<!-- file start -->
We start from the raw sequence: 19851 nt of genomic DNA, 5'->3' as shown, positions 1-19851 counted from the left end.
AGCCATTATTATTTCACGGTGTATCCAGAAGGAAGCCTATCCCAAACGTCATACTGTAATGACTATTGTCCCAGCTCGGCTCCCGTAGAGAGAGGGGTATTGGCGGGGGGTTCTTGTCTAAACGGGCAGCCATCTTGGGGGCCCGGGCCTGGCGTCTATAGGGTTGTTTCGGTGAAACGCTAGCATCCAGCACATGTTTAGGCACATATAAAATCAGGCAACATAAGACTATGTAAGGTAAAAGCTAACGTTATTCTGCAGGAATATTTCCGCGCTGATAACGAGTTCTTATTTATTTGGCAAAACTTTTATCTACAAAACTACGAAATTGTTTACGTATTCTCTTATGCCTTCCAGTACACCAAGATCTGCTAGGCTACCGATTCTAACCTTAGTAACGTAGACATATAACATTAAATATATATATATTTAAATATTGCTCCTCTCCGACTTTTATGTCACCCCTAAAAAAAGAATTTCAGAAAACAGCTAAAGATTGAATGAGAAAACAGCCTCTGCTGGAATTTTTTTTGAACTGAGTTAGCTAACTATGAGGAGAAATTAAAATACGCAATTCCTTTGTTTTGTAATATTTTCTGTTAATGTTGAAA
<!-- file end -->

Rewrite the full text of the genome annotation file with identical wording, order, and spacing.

We start from the raw sequence: 19851 nt of genomic DNA, 5'->3' as shown, positions 1-19851 counted from the left end.
AGCCATTATTATTTCACGGTGTATCCAGAAGGAAGCCTATCCCAAACGTCATACTGTAATGACTATTGTCCCAGCTCGGCTCCCGTAGAGAGAGGGGTATTGGCGGGGGGTTCTTGTCTAAACGGGCAGCCATCTTGGGGGCCCGGGCCTGGCGTCTATAGGGTTGTTTCGGTGAAACGCTAGCATCCAGCACATGTTTAGGCACATATAAAATCAGGCAACATAAGACTATGTAAGGTAAAAGCTAACGTTATTCTGCAGGAATATTTCCGCGCTGATAACGAGTTCTTATTTATTTGGCAAAACTTTTATCTACAAAACTACGAAATTGTTTACGTATTCTCTTATGCCTTCCAGTACACCAAGATCTGCTAGGCTACCGATTCTAACCTTAGTAACGTAGACATATAACATTAAATATATATATATTTAAATATTGCTCCTCTCCGACTTTTATGTCACCCCTAAAAAAAGAATTTCAGAAAACAGCTAAAGATTGAATGAGAAAACAGCCTCTGCTGGAATTTTTTTTGAACTGAGTTAGCTAACTATGAGGAGAAATTAAAATACGCAATTCCTTTGTTTTGTAATATTTTCTGTTAATGTTGAAA